General Discussion:

Cats in the garden?


Messages posted to thread:

From:Date:Zone:
Ellen C. (Toronto)22-Jun-01 11:50 AM EST 5b   
Joanna 5b22-Jun-01 01:55 PM EST   
Dave22-Jun-01 02:38 PM EST   
Linda22-Jun-01 11:15 PM EST   
Pam23-Jun-01 12:25 AM EST   
Glen Conway23-Jun-01 02:46 AM EST 3b   
Phyllis23-Jun-01 09:24 AM EST   
trouper23-Jun-01 09:51 AM EST   
T. Hayes23-Jun-01 01:17 PM EST 9   
Catherine24-Jun-01 04:56 PM EST 6b   
CAROLINCALGARY25-Jun-01 05:48 PM EST   
JoanneS27-Jun-01 12:57 PM EST 3a   
pam27-Jun-01 07:32 PM EST   
Dee27-Jun-01 09:53 PM EST 3   
Brenda28-Jun-01 01:23 AM EST 3a   
Brian @ P&P Plants28-Jun-01 02:06 AM EST 3   
JoanneS04-Jul-01 01:25 PM EST 3a   
Blanche04-Jul-01 06:25 PM EST   
Brian @ P&P Plants16-Jul-01 12:58 AM EST 3   
Amber19-Jul-01 08:41 PM EST 2b   
Amber19-Jul-01 10:08 PM EST   
Northern Gardener20-Jul-01 10:29 AM EST 3   
JoanneS20-Jul-01 11:39 AM EST 3a   
Victoria20-Jul-01 11:45 AM EST   
Linda20-Jul-01 10:57 PM EST   
Bill21-Jul-01 12:01 AM EST 2   
L:inda22-Jul-01 12:48 AM EST   
JOYCE26-Jul-01 12:59 PM EST 5b   
linda26-Jul-01 09:07 PM EST 5   
Pam27-Jul-01 02:00 AM EST   
Linda28-Jul-01 12:00 AM EST 5   
Pam28-Jul-01 12:00 PM EST   
JOYCE31-Jul-01 03:20 PM EST 5b   
Jody29-Mar-03 04:18 PM EST 1b   
Dorothyt30-Mar-03 01:24 PM EST 5   
Rebecca30-Mar-03 06:03 PM EST 3b   
01-Apr-03 02:18 PM EST 3a   
JoanneS01-Apr-03 02:23 PM EST   
PatA01-Apr-03 02:49 PM EST 3a   
ddog02-Apr-03 03:03 PM EST   
Colleen11-Apr-03 01:30 PM EST 3a   
Violet25-Jul-03 01:47 PM EST 6a   
Joelle28-Jul-03 03:30 AM EST 3a   
28-Jul-03 02:37 PM EST 5   
Michele28-Jul-03 05:46 PM EST 5b   
Gertrude29-Jul-03 12:21 PM EST   
Mary29-Apr-04 09:02 AM EST   
Patricia 29-Apr-04 01:51 PM EST 5   
Catherine02-May-04 05:17 AM EST 3a   
Dave02-May-04 05:49 PM EST 5a   
Catherine04-May-04 04:36 AM EST 3a   
Dave04-May-04 01:39 PM EST   
Catherine05-May-04 04:30 AM EST 3a   


Subject: Cats in the garden?
From: Ellen C. (Toronto)
Zone: 5b
Date: 22-Jun-01 11:50 AM EST

I got the following tips to keep cats out of our flower beds from Ann Landers column. Unfortunately I had to retype this because I couldn't find it on the Internet. I won't be retyping it word for word -- that will be too much. :-) Here are the most important tips:

- MOTH BALLS ("will not harm the cats, but will make their lives temporarily unpleasant, and they will not return.")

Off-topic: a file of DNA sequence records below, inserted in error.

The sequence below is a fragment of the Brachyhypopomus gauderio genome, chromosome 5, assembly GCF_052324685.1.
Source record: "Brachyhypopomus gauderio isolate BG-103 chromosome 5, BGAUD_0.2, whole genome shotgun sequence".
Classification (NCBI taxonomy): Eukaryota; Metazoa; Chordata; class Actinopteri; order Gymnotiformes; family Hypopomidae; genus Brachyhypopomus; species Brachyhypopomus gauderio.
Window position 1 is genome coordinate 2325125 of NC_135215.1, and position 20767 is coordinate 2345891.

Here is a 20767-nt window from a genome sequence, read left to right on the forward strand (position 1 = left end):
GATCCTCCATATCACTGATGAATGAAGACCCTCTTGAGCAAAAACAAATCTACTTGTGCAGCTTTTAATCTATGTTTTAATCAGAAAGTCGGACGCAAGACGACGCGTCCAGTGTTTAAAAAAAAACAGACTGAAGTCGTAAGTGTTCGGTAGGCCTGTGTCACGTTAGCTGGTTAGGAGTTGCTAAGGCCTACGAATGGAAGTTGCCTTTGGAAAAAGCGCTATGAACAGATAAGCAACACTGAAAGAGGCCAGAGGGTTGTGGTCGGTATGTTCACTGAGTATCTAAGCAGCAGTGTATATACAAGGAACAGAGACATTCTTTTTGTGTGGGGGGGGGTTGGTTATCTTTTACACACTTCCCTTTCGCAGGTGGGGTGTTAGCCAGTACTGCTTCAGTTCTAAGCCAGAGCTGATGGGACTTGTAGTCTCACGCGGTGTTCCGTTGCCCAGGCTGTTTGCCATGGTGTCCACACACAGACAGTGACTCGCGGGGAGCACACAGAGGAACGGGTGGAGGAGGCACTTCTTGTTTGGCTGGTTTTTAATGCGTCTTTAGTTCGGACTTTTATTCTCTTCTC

- CITRUS PEELINGS ("Lemon, grapefruit or orange peels placed in various spots in the flower bed will guarantee no more feline invasions.")

- PEPPER SPRAY ("It worked like magic. After 2 days, there wasn't a cat to be seen. They are fast learners.")

- MAYONNAISE JAR ("Take a mayonnaise jar filled with water, and place it in the soil. If the flower bed is large, it could take two or three jars. Place the jars down flat on their sides. Cats do not like to see their own reflection, and when they encounter the jars, they will leave and not return."

- POPSICLE STICKS ("Get several Popsicle sticks (about 4 or 5 inches long), and push them into the ground, leaving only 2 or 3 inches exposed. The invading cats cannot sit or dig in the dirt, so they just leave.")

- PINE CONES ("Cover the ground with pine cones. Cats hate them and will not come back. I guarantee it.")


Subject: RE: Cats in the garden?
From: Joanna 5b
Zone:
Date: 22-Jun-01 01:55 PM EST

Ellen, Thanks!! Thanks!! I'm about at my wits end,I love cats have four of my own(house cats)But my nieghbours cats I'm ready to kill,I went out to look at my garden today and the cats have my Cucumbers all dug up.I'll try all the ideas you have. Again thanks!!!


Subject: RE: Cats in the garden?
From: Dave
Zone:
Date: 22-Jun-01 02:38 PM EST

A big dog always helps!


Subject: RE: Cats in the garden?
From: Linda
Zone:
Date: 22-Jun-01 11:15 PM EST

(Dave) Speaking of big dogs, I have a big problem with loose neighborhood dogs pooping in my yard. Yuck! I Wish there was an easy cure for that!!


Subject: RE: Cats in the garden?
From: Pam
Zone:
Date: 23-Jun-01 12:25 AM EST

Here in Calgary we are fortunate enough to have a bylaw prohibiting allowing cats to roam at large......too bad most owners ignore the law. At some expense to myself I purchased a cat trap and have a license to trap and then impound any cat I catch( have to take it to animal services). When the owner claims the cat the pay impound feees, fines and boarding costs...a minimum of $75 for first offense and double the next. I have been successful in making my point and most people now keep their cat at home...with one exception. I have trapped this particular cat before and he has learned to avoid the trap. Therefore I've created a bit of a land mine for him. I have prickly rose canes under his favorite perch and have set out mouse traps around the base of the bird feeder. The traps are occasional set off but never have caught a paw as I have all 20 that I started with. I'm hoping my persistence will pay off....but this cat is just as persistant!


Subject: RE: Cats in the garden?
From: Glen Conway
Zone: 3b
Date: 23-Jun-01 02:46 AM EST

Dave. Actually it's our cat that keeps the dogs out of our yard. Surprised the daylights out of me the first time I saw him stalking the neighbours German Shephard. Problably as much as it surprised the dog. :)